The problem is easy to solve. What's interesting is the position. White's Queen, Rook and Knight are en prise, and so is black's Queen. What was black's last move that brought us to this position? And for that matter, what was White's 17th move? It's not easy to figure these out. (Hint: black's position was already desperate.)

Sadly, the problem has two (trivially different) solutions. This is a rare game in which no one resigned, and Gardner allowed Mikhalevski to checkmate him. The actual moves of the game are the other solution, not the one Lyman gives.

Wednesday, September 05, 2012

Another use for MLB.COM:

Major league baseball has a pretty cool website for following all of the major league baseball games. I use the iPad app, and I have discovered a pleasing use for it.

While each game is in progress, MLB saves short video clips of game highlights. Most of these, for me, are boring, unless I am rooting for the team involved. Who wants to watch yet another slugger hit a home run?

However, many of these video highlights are spectacular catches and amazing defensive plays. After the day's games are over, I like to go through the entire day's schedule, watching great defensive video clips on my full screen.

Sunday, September 02, 2012

My iPad, thanks to Vince Lombardi:

This is the sort of story one just shouldn't tell. It begs bad luck. But it's so interesting, I shall tell it to you anyway. Someday my iPad may slip out of my hands and crash to a smash on the floor. But that has never happened, and I owe my good fortune to the famous coach of the Green Bay Packer football team, Vince Lombardi. I shall explain.

In one of his team's great years, Green Bay had a rather young halfback who ran the ball well but tended to fumble it. I'll call him Fred. After yet another fumble in an early season game, it looked like Fred's goose was cooked. The reporters gathered round to get the juicy story after the Monday team meeting. Would Fred be benched? Fired?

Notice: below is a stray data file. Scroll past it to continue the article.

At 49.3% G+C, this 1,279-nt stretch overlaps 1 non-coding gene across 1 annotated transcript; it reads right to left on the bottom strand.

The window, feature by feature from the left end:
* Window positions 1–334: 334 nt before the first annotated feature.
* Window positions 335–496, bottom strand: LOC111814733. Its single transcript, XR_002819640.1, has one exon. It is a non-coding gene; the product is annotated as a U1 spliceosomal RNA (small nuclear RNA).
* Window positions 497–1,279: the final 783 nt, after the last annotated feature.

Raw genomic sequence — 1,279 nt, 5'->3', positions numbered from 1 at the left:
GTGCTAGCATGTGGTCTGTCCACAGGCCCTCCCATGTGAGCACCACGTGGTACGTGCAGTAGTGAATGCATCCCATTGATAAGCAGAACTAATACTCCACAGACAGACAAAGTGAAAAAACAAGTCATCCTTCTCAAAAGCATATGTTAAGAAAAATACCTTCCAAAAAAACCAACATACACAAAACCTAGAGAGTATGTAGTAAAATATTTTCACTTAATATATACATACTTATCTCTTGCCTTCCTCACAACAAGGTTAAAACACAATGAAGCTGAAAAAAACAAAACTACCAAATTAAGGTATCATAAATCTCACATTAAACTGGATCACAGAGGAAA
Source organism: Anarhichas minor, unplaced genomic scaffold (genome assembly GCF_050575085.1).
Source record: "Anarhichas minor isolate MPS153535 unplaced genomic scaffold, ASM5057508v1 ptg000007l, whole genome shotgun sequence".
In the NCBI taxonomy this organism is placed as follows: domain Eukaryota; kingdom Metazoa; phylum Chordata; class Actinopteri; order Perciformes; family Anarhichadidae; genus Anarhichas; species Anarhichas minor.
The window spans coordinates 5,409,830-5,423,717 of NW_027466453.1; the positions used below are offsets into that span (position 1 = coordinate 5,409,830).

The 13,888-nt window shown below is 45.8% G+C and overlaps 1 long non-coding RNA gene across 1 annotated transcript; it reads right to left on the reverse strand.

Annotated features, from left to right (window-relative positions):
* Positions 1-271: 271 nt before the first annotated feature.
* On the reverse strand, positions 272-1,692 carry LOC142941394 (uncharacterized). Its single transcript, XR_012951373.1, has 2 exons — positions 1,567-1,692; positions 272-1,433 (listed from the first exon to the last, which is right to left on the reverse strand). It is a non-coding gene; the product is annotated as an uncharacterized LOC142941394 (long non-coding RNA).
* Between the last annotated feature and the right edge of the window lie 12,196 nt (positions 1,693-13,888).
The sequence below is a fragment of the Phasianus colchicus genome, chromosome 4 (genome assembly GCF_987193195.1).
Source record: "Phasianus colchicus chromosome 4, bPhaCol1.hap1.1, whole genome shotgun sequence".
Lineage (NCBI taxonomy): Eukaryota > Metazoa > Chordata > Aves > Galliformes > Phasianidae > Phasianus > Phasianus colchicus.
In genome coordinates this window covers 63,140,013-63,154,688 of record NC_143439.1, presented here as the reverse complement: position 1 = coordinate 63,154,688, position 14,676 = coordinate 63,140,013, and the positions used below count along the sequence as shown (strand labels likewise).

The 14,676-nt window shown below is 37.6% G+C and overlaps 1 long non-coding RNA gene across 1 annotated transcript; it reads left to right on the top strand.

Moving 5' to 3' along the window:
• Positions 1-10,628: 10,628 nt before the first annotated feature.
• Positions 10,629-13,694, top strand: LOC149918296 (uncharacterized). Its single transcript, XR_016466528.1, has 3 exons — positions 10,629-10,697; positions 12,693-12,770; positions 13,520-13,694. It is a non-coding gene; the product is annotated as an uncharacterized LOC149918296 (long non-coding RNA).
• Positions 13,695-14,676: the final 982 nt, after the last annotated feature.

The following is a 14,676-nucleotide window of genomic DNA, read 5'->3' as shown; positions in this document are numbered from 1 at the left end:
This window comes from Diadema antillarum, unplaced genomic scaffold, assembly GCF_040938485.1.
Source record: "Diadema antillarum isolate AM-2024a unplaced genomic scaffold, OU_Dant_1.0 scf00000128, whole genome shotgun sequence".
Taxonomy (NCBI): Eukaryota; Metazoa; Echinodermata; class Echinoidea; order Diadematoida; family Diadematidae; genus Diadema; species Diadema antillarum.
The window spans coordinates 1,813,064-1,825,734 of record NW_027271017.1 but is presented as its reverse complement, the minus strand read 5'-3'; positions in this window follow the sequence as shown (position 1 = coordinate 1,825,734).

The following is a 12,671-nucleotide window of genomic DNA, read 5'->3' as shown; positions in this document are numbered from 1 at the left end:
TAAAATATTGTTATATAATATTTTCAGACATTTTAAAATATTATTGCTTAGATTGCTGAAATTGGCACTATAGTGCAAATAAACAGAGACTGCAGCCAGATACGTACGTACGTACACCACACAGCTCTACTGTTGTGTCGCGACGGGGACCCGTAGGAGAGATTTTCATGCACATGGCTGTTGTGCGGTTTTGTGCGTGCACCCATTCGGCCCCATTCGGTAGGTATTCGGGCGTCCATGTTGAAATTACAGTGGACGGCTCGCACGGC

Not at all. At the team meeting, Lombardi handed Fred a football. “Hold on to this,” he said. “All the time. When you're eating. When you're sleeping. When you walk around. Don't let go of this football, all week.”

The reporters enjoyed following Fred around. He clung to that football for dear life. And for the rest of the season, he rarely fumbled. Lombardi had found the cure.

When I got my iPad, the first thing that impressed me about it was how smooth and slip-slidey it felt. I had to learn to hold on to it! Remembering Lombardi and Fred, I resolved to carry my iPad a lot, and rarely let go of it, until it felt like an extension of my hands.

So far, so good.

Saturday, September 01, 2012

I like to read Neil Genzlinger:

I like to read Neil Genzlinger's columns in the New York Times. Currently he's a TV critic, but he writes well on many subjects, and some of his columns take a wild, original idea and spin it out delightfully. To whet your appetite, please check out his current column on DogTV. Genzlinger wondered how other species would react to this channel that's intended for dogs. Would they react differently? Read on to discover his findings.